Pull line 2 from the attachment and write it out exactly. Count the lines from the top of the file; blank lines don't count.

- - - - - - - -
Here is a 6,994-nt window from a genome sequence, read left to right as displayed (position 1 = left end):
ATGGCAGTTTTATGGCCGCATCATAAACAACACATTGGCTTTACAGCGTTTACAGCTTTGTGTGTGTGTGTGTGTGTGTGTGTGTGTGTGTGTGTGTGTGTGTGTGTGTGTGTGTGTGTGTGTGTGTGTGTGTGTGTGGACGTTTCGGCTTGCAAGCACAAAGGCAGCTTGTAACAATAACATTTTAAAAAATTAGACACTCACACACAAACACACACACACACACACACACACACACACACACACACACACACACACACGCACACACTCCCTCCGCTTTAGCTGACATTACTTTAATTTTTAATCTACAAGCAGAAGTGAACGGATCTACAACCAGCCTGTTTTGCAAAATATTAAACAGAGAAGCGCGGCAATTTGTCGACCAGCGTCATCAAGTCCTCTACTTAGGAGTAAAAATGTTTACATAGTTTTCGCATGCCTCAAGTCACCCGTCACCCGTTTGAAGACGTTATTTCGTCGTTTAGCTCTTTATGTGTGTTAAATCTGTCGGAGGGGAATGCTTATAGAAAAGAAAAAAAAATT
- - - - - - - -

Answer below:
ATGGCAGTTTTATGGCCGCATCATAAACAACACATTGGCTTTACAGCGTTTACAGCTTTGTGTGTGTGTGTGTGTGTGTGTGTGTGTGTGTGTGTGTGTGTGTGTGTGTGTGTGTGTGTGTGTGTGTGTGTGTGTGTGGACGTTTCGGCTTGCAAGCACAAAGGCAGCTTGTAACAATAACATTTTAAAAAATTAGACACTCACACACAAACACACACACACACACACACACACACACACACACACACACACACACACACGCACACACTCCCTCCGCTTTAGCTGACATTACTTTAATTTTTAATCTACAAGCAGAAGTGAACGGATCTACAACCAGCCTGTTTTGCAAAATATTAAACAGAGAAGCGCGGCAATTTGTCGACCAGCGTCATCAAGTCCTCTACTTAGGAGTAAAAATGTTTACATAGTTTTCGCATGCCTCAAGTCACCCGTCACCCGTTTGAAGACGTTATTTCGTCGTTTAGCTCTTTATGTGTGTTAAATCTGTCGGAGGGGAATGCTTATAGAAAAGAAAAAAAAATT